© 2014 – Routledge
Many of the women whose names are known to history from Classical Athens were metics or immigrants, linked in the literature with assumptions of being ‘sexually exploitable.’ Despite recent scholarship on women in Athens beyond notions of the ‘citizen wife’ and the ‘common prostitute,’ the scholarship on women, both citizen and foreign, is focused almost exclusively on women in the reproductive and sexual economy of the city. This book examines the position of metic women in Classical Athens, to understand the social and economic role of metic women in the city, beyond the sexual labor market.
This book contributes to two important aspects of the history of life in 5th century Athens: it explores our knowledge of metics, a little-researched group, and contributes to the study if women in antiquity, which has traditionally divided women socially between citizen-wives and everyone else. This tradition has wrongly situated metic women, because they could not legally be wives, as some variety of whores. Author Rebecca Kennedy critiques the traditional approach to the study of women through an examination of primary literature on non-citizen women in the Classical period. She then constructs new approaches to the study of metic women in Classical Athens that fit the evidence and open up further paths for exploration. This leading-edge volume advances the study of women beyond their sexual status and breaks down the ideological constraints that both Victorians and feminist scholars reacting to them have historically relied upon throughout the study of women in antiquity.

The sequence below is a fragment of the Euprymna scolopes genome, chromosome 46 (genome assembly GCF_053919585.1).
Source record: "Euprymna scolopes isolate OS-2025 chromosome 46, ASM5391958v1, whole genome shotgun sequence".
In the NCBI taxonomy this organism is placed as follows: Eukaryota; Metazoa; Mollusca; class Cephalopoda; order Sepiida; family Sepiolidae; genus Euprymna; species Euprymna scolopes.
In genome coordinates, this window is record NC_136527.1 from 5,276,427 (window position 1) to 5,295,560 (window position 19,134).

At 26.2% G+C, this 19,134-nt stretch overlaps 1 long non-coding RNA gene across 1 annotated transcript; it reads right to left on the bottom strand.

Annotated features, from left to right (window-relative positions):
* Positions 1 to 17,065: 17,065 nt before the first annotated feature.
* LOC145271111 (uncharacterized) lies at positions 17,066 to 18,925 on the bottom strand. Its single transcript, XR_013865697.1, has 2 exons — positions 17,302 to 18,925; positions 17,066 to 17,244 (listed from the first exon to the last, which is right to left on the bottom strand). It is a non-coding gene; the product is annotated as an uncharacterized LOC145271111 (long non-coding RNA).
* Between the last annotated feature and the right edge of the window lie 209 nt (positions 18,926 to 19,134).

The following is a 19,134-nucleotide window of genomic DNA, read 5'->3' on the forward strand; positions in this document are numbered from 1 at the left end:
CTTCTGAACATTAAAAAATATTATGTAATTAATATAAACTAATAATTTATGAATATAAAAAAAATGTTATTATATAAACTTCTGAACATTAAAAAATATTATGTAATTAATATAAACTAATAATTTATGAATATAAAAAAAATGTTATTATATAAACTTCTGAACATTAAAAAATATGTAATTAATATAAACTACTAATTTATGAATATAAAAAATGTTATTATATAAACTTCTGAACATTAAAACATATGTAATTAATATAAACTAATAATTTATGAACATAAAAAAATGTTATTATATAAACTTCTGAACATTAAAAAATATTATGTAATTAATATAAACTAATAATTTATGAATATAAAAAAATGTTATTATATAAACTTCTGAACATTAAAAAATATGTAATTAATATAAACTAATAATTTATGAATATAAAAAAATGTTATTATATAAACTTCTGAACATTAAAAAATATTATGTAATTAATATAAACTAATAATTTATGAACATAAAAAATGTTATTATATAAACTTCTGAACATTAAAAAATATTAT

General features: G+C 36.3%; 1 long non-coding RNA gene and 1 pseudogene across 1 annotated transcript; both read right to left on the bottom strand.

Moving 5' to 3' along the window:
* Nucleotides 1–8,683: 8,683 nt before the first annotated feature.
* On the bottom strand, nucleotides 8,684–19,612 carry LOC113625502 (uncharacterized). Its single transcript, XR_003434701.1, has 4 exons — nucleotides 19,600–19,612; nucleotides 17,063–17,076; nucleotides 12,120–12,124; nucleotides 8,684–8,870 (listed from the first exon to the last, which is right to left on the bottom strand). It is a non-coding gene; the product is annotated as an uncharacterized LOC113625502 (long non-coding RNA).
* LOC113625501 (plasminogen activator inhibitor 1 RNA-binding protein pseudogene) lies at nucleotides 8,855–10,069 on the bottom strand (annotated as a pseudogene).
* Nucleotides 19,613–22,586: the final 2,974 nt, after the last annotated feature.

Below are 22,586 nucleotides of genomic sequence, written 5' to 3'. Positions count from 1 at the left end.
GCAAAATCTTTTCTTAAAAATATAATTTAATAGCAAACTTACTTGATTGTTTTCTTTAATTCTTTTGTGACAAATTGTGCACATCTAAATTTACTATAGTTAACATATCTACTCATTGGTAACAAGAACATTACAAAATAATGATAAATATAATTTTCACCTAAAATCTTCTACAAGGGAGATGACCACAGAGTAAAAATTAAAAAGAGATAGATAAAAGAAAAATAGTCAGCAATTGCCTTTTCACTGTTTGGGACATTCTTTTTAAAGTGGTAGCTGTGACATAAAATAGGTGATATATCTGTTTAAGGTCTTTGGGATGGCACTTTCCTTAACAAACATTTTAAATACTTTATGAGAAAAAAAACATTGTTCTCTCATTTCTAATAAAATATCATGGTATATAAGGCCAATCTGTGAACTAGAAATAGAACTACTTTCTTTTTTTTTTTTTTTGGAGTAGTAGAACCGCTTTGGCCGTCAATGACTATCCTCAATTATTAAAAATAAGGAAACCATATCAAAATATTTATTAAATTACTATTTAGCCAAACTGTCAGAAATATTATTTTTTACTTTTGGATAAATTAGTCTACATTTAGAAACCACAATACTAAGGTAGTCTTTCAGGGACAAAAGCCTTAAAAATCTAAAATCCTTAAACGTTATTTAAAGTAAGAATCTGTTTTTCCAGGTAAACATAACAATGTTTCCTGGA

"This book is an important contribution because studies of gender in Graeco-Roman antiquity rarely account for racial or ethnic difference. Throughout the book, there is a great deal of source criticism and, at the same time, an excellent self-reflexive perspective on classical scholarship…an insightful analysis on the complexity of difference in classical Athens." -Tristan Samuels, University of Toronto
“[Kennedy’s] interpretation breaks down Athenian ideological constraints that have over-influenced modern scholarship on metic women. By distinguishing metic women from citizen women and prostitutes, this book does an important service to studies of women in Athens." -Serena S. Witzke, Ohio Wesleyan University
Introduction 1. Metic Women, Citizenship, and Marriage in Athenian Law 2. The Ideology of the Metic Woman 3. Aspasia, Athenian Citizen Elites, and the Myth of the Courtesan 4. The Dangers of the Big City 5. Working Women, not ‘Working Girls’